1 Reply
            1. re: MikeG

              Okay, I just found out her favorite restaurant in SF is Shangri La on Irving and its Kosher (and Chinese!). Its where they've gone on 2 dates. Other than that, she doesn't eat out much, and she does keep Kosher at home. He said she has eaten at his house, but has "helped" with the cooking. He said she brought over a pot and some utensils, and they ate off of some fancy plastic table ware and flatware she brought from home. She has also eaten at another of our friend's houses, and they are definately not kosher, but they did a cook out of grilled beef and veggies. Now I'm really confused. I seriously don't want to make a big deal of this, but do want to be accomodating. There will be 10 at the party, and I think the disposable tableware is a great idea. Thanks.

            2. And dont't forget to get kosher wine, too.:)

              1 Reply
              1. re: MikeG

                Many people who eat "kosher style," as it seems this person may (if she's willing to eat in non-kosher restaurants) will drink regular wine.

              2. If she's going to be the only kosher-keeper there out of 10, I'm sure she'll be pleased if you go as far as avoiding any "pure treyf" or mixing of meat and dairy in enough of the food for her to make a meal without having to "settle" (like vegetarians stuck eating the obvious side vegs and potatoes on Thanksgiving.) But if you want to go all out, it sounds like plan B would not be uncalled for, if not necessary, since you say she will eat at nonK restaurants.

                If you're willing to work your menu around it, rather than the other way around, you should be able to pull off something almost perfectly kosher as long as you you can avoid using your own pots & pans. (And for 10 people, I'd be using the oven as much as possible anyway, to make things that don't need a huge amount of last minute attention.)

                Oh, and if you are going to go that far, don't forget the cutting boards, etc. issues - you could cut up things on waxed paper or paper plates or something like that. Or get a cheap, new cutting board/substitute (and probably even kitchen knife) at a $.99 cent store sort of place.

                At this level, it's really not "complicated", just annoying b/c you won't be used to automatically doing things "properly." Just visualize what you'll have to do before you start, make a list or two, and have lots of disposable paper and aluminum products around.:)

                (And as for debts of friendship, cooking vegan is WAY easier than cooking true kosher without the right kitchen! lol)

                1 Reply
                1. re: MikeG

                  Either just cook vegetarian, or get a kosher chicken at Trader Joe's...cook it in one of those disposable aluminum foil things, and get some plastic forks ,knives etc.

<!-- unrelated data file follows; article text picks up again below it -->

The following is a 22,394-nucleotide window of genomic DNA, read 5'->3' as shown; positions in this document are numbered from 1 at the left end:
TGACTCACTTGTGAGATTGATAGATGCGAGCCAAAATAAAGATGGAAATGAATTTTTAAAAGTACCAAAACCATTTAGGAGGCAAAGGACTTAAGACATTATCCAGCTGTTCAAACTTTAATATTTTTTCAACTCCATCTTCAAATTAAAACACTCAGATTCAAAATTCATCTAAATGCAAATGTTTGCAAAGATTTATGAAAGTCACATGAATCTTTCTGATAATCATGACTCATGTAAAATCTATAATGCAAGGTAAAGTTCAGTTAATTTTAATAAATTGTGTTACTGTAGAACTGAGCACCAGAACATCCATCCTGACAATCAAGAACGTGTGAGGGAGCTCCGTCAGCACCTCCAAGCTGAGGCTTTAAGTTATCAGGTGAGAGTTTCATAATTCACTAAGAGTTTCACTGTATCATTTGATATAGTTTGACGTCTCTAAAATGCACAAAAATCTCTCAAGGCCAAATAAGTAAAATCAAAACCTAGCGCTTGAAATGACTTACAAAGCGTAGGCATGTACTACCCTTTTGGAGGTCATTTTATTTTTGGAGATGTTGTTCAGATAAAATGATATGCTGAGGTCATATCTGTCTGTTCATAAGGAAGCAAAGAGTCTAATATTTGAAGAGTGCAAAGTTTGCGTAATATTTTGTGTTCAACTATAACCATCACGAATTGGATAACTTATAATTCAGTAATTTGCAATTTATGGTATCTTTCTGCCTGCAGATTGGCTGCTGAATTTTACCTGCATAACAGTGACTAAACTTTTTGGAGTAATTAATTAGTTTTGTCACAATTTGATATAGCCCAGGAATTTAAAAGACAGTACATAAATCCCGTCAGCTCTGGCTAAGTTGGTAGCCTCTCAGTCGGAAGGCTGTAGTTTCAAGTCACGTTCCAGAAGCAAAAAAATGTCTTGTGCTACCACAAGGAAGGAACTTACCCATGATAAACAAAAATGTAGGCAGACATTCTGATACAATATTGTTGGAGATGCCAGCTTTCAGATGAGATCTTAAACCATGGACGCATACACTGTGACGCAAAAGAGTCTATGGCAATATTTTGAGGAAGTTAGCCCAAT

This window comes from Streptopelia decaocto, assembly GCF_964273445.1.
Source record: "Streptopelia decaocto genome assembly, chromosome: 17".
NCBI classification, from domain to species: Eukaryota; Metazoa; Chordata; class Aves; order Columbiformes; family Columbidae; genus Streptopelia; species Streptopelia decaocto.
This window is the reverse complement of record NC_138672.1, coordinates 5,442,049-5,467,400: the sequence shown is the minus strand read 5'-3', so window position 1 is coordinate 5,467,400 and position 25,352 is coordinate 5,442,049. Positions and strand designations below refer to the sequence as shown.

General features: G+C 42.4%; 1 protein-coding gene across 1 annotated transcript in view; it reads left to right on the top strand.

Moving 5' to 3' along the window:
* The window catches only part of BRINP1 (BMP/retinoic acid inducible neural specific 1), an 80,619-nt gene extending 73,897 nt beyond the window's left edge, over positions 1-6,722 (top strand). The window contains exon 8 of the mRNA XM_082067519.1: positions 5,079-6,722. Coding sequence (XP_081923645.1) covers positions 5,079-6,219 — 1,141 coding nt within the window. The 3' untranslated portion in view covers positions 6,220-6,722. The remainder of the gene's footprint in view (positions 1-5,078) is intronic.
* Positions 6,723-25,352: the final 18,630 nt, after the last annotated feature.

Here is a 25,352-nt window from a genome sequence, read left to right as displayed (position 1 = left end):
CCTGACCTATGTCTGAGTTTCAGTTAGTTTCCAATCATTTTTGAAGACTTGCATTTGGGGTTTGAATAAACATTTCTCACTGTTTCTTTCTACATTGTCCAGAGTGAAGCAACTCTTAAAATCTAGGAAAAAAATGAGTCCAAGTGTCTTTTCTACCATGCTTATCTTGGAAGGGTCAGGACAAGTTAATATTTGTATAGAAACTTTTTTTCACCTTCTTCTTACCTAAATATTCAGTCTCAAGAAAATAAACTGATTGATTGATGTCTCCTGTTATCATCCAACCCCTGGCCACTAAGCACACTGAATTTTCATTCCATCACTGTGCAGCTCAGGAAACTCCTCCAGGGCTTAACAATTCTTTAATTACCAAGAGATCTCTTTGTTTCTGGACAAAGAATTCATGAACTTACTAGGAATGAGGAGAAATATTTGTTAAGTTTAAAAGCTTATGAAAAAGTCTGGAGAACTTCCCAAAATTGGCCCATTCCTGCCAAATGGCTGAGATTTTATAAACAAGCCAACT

2. Cooking vegetarian in pots and pan that have been used for both meat and dairy, or inherent treyf, would still be unacceptable in any meaningful sense of proper kosherness.

                  1 Reply
                  1. re: MikeG

                    Which is why I suggested disposable aluminum foil ones....

                  2. I agree with other posters that kashering your kitchen is not a realistic goal, nor should it be expected of you. I once had to accomodate an old boyfriend who kept kosher a gathering with my farthest from kosher family--we boughy kosher hamburger and some fixins, and I lined a miximg bowl with plastic and foil so I wouldn't treyf up the meat, then I lined a rack of the grill with some heavy duty aluminum... all appreciated, but still not really kosher.

                    Talk to your friend and figure out her needs and expectations before you go totally overboard or out of your way.

                    And don't forget (like I did, once) that butter is dairy and you can't use it to dress your veggies if your serving meat. Luckily I remembered before it hit the table.

                    1. ok. here's some advice from someone who has a fair bit of experience with this, and has learned the hard way. ask her (or get your friend to ask her) what she is comfortable with. otherwise what will most likely happen is you will go to a lot of effort and she won't eat anything because something is not right in terms of ingredients or preparation. based on what you've said, it sounds like she is quite kosher. when we have people who are strictly kosher over (and based on your descripton of bringing her own pot to her boyfriend's house i would definitely put her in that category) we generally order in from a kosher place and eat off disposable plates and cutlery. since you are cooking for 10 that might not be practical, so before you do anything ask her what she needs to feel comfortable.